Over the outer edges of the plywood 30 are laid two soft metal strips 33, each of which has a shallow channel 34- and a bevel 35 along the outer edge of the channel. The strips 33 are held in position by screws 36 passing through their beveled portions and by a spacing piece 37 of hard wood covering the area between them and en` gaging their inner edges. A piece of linoleum or other oor covering 38 may be placed on this spacing piece 37 and should have its upper surface level with the upper edge of the channels.

To provide a bearing surface for the rails, strips of hard spring steel 39 are laid in the channels 34 of the strips 33. The ends of the strips are fastened in open clips 40 (Figs. 5 and 6) which permit lengthwise movement to allow for lengthening ofthe strips 39 under pressure.

y A layer 41 of hard board or plywood is placed on the oor at the ends of the tracks to support the stationary racks 11 at the same level as the intermediate racks 13,

14 and `15.

After the rails have been installed as above described, one `of the rolling shelving racks is heavily loaded and then rolled several times along the full length of the rails between the end racks. The effect of this is to push down any high spots existing in the rails as the result of irregularities of the floor. At such a high spot. shown at 42 in Fig. 4, the plywood 30 is reduced in thickness by crushing while the soft metal strips 33 yield sufficiently to remain in contact with the crushed portions of the plywood.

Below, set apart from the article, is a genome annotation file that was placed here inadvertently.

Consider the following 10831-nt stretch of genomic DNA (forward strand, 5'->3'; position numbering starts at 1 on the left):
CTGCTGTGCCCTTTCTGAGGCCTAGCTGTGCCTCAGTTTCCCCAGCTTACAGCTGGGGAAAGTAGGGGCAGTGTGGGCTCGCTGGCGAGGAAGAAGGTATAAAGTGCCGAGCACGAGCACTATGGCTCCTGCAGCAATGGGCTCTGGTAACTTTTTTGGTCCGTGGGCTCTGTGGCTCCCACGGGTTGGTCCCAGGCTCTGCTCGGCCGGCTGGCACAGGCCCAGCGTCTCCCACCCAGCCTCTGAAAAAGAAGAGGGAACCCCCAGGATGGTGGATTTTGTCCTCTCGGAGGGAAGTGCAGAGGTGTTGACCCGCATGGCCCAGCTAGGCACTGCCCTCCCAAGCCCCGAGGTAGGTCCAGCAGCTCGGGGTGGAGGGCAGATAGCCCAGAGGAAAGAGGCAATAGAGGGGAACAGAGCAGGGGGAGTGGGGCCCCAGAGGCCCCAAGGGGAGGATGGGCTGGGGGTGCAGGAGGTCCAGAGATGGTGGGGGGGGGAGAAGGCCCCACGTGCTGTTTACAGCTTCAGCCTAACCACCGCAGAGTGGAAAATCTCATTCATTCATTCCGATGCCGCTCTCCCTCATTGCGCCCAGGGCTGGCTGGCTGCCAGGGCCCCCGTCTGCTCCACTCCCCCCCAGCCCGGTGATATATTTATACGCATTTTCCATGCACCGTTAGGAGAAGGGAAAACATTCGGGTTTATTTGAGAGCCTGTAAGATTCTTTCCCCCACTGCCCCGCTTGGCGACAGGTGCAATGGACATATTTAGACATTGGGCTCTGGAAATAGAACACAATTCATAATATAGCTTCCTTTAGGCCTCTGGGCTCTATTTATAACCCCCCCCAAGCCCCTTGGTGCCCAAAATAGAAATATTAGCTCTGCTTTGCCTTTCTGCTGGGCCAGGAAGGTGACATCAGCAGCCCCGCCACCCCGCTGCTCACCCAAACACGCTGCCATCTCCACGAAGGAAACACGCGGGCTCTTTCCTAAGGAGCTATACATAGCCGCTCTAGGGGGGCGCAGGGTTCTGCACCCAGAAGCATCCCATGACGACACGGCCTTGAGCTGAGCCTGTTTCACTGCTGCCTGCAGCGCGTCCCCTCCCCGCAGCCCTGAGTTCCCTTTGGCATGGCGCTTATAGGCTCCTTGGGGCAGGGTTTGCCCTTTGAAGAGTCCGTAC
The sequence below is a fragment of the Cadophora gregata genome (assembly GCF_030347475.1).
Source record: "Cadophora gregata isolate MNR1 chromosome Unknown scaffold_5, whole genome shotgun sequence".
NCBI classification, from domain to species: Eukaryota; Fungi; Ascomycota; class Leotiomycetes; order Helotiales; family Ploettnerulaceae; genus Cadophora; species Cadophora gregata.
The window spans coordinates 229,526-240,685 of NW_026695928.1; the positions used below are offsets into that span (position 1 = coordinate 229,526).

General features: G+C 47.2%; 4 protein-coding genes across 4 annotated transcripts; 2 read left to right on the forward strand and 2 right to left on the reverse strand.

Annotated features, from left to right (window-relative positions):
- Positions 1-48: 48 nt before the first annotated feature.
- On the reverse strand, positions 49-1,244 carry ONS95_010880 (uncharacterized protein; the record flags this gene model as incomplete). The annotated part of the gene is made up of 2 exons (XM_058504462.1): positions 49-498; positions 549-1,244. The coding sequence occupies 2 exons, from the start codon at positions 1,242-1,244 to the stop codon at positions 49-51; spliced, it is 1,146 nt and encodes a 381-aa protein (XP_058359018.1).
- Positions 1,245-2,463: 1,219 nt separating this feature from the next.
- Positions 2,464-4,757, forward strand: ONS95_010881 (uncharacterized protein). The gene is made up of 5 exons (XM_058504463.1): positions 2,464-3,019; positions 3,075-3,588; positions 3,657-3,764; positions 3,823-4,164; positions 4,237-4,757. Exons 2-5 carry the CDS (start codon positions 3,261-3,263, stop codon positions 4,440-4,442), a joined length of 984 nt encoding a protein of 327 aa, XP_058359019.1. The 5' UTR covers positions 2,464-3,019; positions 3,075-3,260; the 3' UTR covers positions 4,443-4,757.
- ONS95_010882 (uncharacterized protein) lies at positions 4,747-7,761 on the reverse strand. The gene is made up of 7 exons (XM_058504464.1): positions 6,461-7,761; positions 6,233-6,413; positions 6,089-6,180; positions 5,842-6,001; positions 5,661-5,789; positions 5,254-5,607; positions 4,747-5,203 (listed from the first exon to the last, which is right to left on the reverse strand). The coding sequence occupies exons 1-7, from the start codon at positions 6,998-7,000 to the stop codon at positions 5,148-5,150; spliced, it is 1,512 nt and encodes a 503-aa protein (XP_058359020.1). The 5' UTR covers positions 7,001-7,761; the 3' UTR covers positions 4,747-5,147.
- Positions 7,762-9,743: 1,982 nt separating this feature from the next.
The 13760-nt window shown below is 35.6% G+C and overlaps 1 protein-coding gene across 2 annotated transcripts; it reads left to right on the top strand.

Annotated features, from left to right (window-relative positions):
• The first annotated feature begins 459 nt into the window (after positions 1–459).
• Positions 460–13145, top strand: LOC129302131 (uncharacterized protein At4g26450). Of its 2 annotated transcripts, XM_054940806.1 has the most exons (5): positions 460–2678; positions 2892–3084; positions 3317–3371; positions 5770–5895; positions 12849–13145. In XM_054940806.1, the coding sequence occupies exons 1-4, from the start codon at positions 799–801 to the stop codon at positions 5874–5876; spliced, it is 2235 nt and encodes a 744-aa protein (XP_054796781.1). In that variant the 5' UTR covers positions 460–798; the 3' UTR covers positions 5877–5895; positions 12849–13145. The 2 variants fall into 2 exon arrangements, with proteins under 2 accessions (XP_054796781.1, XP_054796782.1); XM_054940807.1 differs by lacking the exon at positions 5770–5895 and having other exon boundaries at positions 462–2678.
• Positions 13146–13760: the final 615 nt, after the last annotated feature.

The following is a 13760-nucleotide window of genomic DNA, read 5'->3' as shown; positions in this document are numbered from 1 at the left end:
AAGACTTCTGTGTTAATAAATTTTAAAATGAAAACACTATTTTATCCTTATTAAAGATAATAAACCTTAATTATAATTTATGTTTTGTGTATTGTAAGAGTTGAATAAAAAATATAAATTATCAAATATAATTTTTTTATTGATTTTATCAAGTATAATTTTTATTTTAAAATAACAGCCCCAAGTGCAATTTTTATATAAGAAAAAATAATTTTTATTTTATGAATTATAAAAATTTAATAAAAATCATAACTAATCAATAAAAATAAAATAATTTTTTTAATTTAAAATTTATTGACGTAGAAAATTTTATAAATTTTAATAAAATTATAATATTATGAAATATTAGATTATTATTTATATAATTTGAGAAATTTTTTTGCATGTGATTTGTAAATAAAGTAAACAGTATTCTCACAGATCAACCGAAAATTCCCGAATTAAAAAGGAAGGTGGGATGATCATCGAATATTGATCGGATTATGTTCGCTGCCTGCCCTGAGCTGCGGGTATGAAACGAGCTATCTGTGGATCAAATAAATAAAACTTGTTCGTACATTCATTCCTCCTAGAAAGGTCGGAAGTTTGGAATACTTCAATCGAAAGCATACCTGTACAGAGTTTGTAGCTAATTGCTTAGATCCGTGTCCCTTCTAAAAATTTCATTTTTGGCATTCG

After this operation, the track surface provided by the spring steel strips 39 is perfectly flat and the loaded shelving racks may be rolled sideways on the rail with the exertion of a very slight force.

Another advantage gained by the crushability of the plywood occurs when the wheels 23 are slightly tilted as shown in Fig. 7 in this case, crushing of the plywood permits a slight tilting of the bottom of the soft metal channels 34 so that the hard metal strip 39 is positioned to contact fully with the wheels.

While the channel strips 33 as shown ordinarily yield suiciently to permit the smoothing of the tracks, they may be made slightly more yieldable by making them in two parts as shown in Fig. 8. Here, one strip 33a forms the inner edge and bottom of the channel, while a separate strip 33b provides the bevel 35.